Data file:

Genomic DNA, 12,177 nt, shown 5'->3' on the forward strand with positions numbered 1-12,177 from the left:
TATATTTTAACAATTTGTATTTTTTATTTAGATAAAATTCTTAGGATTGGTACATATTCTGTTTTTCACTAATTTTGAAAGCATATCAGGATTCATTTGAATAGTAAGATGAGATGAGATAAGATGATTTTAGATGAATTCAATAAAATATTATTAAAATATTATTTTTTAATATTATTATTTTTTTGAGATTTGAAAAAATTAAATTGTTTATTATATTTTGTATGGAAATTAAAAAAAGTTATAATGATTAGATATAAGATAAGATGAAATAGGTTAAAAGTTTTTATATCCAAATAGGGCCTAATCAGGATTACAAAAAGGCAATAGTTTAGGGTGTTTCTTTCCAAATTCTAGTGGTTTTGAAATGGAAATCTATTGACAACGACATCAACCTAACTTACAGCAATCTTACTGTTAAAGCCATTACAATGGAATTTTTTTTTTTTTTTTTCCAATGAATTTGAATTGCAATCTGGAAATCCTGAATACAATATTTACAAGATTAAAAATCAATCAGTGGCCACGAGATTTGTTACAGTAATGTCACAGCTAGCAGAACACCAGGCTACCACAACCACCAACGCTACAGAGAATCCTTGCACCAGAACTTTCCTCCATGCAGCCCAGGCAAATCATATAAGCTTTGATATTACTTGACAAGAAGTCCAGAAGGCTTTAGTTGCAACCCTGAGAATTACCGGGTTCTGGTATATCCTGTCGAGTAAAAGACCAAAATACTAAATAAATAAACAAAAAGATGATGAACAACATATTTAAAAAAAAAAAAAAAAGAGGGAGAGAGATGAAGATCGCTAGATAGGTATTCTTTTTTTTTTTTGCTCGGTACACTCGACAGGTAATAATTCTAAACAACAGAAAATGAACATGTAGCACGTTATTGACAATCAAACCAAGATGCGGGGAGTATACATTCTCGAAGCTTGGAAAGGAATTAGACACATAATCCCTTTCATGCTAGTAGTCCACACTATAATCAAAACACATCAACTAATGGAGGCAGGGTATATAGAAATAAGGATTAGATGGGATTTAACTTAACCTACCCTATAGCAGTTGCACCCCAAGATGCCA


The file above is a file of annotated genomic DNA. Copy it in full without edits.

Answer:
Genomic DNA, 12,177 nt, shown 5'->3' on the forward strand with positions numbered 1-12,177 from the left:
TATATTTTAACAATTTGTATTTTTTATTTAGATAAAATTCTTAGGATTGGTACATATTCTGTTTTTCACTAATTTTGAAAGCATATCAGGATTCATTTGAATAGTAAGATGAGATGAGATAAGATGATTTTAGATGAATTCAATAAAATATTATTAAAATATTATTTTTTAATATTATTATTTTTTTGAGATTTGAAAAAATTAAATTGTTTATTATATTTTGTATGGAAATTAAAAAAAGTTATAATGATTAGATATAAGATAAGATGAAATAGGTTAAAAGTTTTTATATCCAAATAGGGCCTAATCAGGATTACAAAAAGGCAATAGTTTAGGGTGTTTCTTTCCAAATTCTAGTGGTTTTGAAATGGAAATCTATTGACAACGACATCAACCTAACTTACAGCAATCTTACTGTTAAAGCCATTACAATGGAATTTTTTTTTTTTTTTTTCCAATGAATTTGAATTGCAATCTGGAAATCCTGAATACAATATTTACAAGATTAAAAATCAATCAGTGGCCACGAGATTTGTTACAGTAATGTCACAGCTAGCAGAACACCAGGCTACCACAACCACCAACGCTACAGAGAATCCTTGCACCAGAACTTTCCTCCATGCAGCCCAGGCAAATCATATAAGCTTTGATATTACTTGACAAGAAGTCCAGAAGGCTTTAGTTGCAACCCTGAGAATTACCGGGTTCTGGTATATCCTGTCGAGTAAAAGACCAAAATACTAAATAAATAAACAAAAAGATGATGAACAACATATTTAAAAAAAAAAAAAAAAGAGGGAGAGAGATGAAGATCGCTAGATAGGTATTCTTTTTTTTTTTTGCTCGGTACACTCGACAGGTAATAATTCTAAACAACAGAAAATGAACATGTAGCACGTTATTGACAATCAAACCAAGATGCGGGGAGTATACATTCTCGAAGCTTGGAAAGGAATTAGACACATAATCCCTTTCATGCTAGTAGTCCACACTATAATCAAAACACATCAACTAATGGAGGCAGGGTATATAGAAATAAGGATTAGATGGGATTTAACTTAACCTACCCTATAGCAGTTGCACCCCAAGATGCCA